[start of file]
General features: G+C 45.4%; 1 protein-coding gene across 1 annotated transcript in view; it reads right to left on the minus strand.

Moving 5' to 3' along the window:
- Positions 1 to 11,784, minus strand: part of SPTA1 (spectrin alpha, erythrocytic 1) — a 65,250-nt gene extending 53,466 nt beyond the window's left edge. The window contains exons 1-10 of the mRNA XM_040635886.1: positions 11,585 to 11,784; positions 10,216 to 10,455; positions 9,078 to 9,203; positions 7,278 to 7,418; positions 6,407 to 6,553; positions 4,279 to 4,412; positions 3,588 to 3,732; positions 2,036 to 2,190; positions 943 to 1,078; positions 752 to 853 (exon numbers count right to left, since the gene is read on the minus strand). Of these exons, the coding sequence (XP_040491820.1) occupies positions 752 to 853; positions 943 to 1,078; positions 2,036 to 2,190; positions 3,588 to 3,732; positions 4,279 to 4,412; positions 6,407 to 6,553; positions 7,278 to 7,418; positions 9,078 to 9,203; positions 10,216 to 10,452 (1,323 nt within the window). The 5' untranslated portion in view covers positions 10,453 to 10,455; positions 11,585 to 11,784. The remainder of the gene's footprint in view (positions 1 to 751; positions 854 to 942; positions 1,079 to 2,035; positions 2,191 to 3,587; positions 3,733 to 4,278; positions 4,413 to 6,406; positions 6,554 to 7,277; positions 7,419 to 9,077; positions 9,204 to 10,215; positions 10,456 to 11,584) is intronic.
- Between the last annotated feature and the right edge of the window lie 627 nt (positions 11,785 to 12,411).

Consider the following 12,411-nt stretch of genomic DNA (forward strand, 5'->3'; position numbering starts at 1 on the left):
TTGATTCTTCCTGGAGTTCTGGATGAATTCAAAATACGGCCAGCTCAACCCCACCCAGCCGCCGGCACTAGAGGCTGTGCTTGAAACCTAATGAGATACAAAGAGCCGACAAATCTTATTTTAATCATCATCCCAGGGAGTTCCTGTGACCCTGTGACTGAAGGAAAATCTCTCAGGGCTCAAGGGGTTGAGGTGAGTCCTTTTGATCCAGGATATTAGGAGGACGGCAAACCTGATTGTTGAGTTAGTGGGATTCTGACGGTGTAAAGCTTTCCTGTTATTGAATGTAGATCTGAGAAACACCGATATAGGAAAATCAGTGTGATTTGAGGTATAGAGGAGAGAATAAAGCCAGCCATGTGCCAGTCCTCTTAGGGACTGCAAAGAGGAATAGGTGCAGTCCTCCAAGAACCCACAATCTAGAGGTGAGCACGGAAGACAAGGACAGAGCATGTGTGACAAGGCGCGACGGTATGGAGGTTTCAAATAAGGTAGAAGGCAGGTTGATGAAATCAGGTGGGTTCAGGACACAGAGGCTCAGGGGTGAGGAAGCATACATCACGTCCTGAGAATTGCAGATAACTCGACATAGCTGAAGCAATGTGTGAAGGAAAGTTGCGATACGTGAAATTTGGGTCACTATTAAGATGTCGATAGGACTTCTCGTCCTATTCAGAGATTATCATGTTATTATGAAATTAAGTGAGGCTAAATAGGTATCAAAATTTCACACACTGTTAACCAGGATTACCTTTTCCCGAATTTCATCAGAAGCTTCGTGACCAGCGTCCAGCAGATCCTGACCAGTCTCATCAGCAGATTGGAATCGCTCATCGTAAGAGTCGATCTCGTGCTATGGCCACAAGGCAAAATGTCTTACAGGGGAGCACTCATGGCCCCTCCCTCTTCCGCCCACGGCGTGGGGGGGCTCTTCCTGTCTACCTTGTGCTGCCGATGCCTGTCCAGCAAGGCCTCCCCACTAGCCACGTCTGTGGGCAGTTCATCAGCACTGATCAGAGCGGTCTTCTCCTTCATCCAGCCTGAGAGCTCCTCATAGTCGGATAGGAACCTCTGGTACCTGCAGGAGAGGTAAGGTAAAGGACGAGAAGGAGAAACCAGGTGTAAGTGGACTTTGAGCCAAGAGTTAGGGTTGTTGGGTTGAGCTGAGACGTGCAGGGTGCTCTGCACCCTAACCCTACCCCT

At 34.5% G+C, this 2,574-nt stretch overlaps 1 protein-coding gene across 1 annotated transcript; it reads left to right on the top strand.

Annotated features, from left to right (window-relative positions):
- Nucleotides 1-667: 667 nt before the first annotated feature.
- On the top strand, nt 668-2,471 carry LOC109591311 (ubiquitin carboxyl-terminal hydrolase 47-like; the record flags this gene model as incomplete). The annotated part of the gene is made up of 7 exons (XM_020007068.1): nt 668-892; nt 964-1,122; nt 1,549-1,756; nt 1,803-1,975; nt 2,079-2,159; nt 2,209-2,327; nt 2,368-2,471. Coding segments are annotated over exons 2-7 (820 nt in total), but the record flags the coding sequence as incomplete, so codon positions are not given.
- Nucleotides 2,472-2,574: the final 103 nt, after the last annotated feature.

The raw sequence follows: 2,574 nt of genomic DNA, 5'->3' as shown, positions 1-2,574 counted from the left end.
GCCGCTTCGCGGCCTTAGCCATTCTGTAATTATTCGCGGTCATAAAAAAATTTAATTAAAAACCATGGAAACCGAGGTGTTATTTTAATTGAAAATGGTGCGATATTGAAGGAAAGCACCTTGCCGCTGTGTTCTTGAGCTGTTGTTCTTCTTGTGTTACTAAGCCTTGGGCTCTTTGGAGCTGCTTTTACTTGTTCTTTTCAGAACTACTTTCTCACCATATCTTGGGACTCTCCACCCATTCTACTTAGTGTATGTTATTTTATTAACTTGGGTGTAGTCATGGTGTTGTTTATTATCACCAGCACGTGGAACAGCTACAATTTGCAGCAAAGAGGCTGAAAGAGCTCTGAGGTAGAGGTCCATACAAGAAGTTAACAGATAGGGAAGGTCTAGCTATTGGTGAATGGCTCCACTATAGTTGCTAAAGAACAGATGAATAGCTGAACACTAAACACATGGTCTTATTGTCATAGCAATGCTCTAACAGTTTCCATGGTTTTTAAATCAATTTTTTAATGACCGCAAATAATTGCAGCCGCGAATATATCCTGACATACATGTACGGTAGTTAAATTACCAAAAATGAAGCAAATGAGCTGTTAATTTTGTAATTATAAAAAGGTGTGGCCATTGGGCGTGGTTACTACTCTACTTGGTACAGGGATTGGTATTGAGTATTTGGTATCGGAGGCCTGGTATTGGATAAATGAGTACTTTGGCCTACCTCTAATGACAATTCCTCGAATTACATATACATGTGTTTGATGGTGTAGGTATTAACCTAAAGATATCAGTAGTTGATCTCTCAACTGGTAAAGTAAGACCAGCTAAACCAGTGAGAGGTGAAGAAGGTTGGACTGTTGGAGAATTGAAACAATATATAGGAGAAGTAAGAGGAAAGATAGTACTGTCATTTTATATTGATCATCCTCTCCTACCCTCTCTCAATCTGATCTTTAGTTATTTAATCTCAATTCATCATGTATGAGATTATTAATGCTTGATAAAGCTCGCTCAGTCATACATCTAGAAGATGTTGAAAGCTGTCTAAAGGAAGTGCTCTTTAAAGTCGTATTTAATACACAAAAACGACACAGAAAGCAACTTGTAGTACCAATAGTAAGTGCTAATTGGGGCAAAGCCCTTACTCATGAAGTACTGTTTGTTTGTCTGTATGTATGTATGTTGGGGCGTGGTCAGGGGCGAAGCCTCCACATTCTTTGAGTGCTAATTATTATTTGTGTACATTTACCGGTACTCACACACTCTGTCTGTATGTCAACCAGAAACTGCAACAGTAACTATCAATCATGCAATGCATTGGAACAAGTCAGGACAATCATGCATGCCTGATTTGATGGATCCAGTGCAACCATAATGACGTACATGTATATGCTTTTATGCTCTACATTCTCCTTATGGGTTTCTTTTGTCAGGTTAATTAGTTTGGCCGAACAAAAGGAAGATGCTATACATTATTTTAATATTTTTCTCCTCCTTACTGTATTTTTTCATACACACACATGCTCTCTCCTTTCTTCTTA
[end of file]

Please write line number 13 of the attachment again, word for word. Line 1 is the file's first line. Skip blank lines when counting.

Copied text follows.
GCCGCTTCGCGGCCTTAGCCATTCTGTAATTATTCGCGGTCATAAAAAAATTTAATTAAAAACCATGGAAACCGAGGTGTTATTTTAATTGAAAATGGTGCGATATTGAAGGAAAGCACCTTGCCGCTGTGTTCTTGAGCTGTTGTTCTTCTTGTGTTACTAAGCCTTGGGCTCTTTGGAGCTGCTTTTACTTGTTCTTTTCAGAACTACTTTCTCACCATATCTTGGGACTCTCCACCCATTCTACTTAGTGTATGTTATTTTATTAACTTGGGTGTAGTCATGGTGTTGTTTATTATCACCAGCACGTGGAACAGCTACAATTTGCAGCAAAGAGGCTGAAAGAGCTCTGAGGTAGAGGTCCATACAAGAAGTTAACAGATAGGGAAGGTCTAGCTATTGGTGAATGGCTCCACTATAGTTGCTAAAGAACAGATGAATAGCTGAACACTAAACACATGGTCTTATTGTCATAGCAATGCTCTAACAGTTTCCATGGTTTTTAAATCAATTTTTTAATGACCGCAAATAATTGCAGCCGCGAATATATCCTGACATACATGTACGGTAGTTAAATTACCAAAAATGAAGCAAATGAGCTGTTAATTTTGTAATTATAAAAAGGTGTGGCCATTGGGCGTGGTTACTACTCTACTTGGTACAGGGATTGGTATTGAGTATTTGGTATCGGAGGCCTGGTATTGGATAAATGAGTACTTTGGCCTACCTCTAATGACAATTCCTCGAATTACATATACATGTGTTTGATGGTGTAGGTATTAACCTAAAGATATCAGTAGTTGATCTCTCAACTGGTAAAGTAAGACCAGCTAAACCAGTGAGAGGTGAAGAAGGTTGGACTGTTGGAGAATTGAAACAATATATAGGAGAAGTAAGAGGAAAGATAGTACTGTCATTTTATATTGATCATCCTCTCCTACCCTCTCTCAATCTGATCTTTAGTTATTTAATCTCAATTCATCATGTATGAGATTATTAATGCTTGATAAAGCTCGCTCAGTCATACATCTAGAAGATGTTGAAAGCTGTCTAAAGGAAGTGCTCTTTAAAGTCGTATTTAATACACAAAAACGACACAGAAAGCAACTTGTAGTACCAATAGTAAGTGCTAATTGGGGCAAAGCCCTTACTCATGAAGTACTGTTTGTTTGTCTGTATGTATGTATGTTGGGGCGTGGTCAGGGGCGAAGCCTCCACATTCTTTGAGTGCTAATTATTATTTGTGTACATTTACCGGTACTCACACACTCTGTCTGTATGTCAACCAGAAACTGCAACAGTAACTATCAATCATGCAATGCATTGGAACAAGTCAGGACAATCATGCATGCCTGATTTGATGGATCCAGTGCAACCATAATGACGTACATGTATATGCTTTTATGCTCTACATTCTCCTTATGGGTTTCTTTTGTCAGGTTAATTAGTTTGGCCGAACAAAAGGAAGATGCTATACATTATTTTAATATTTTTCTCCTCCTTACTGTATTTTTTCATACACACACATGCTCTCTCCTTTCTTCTTA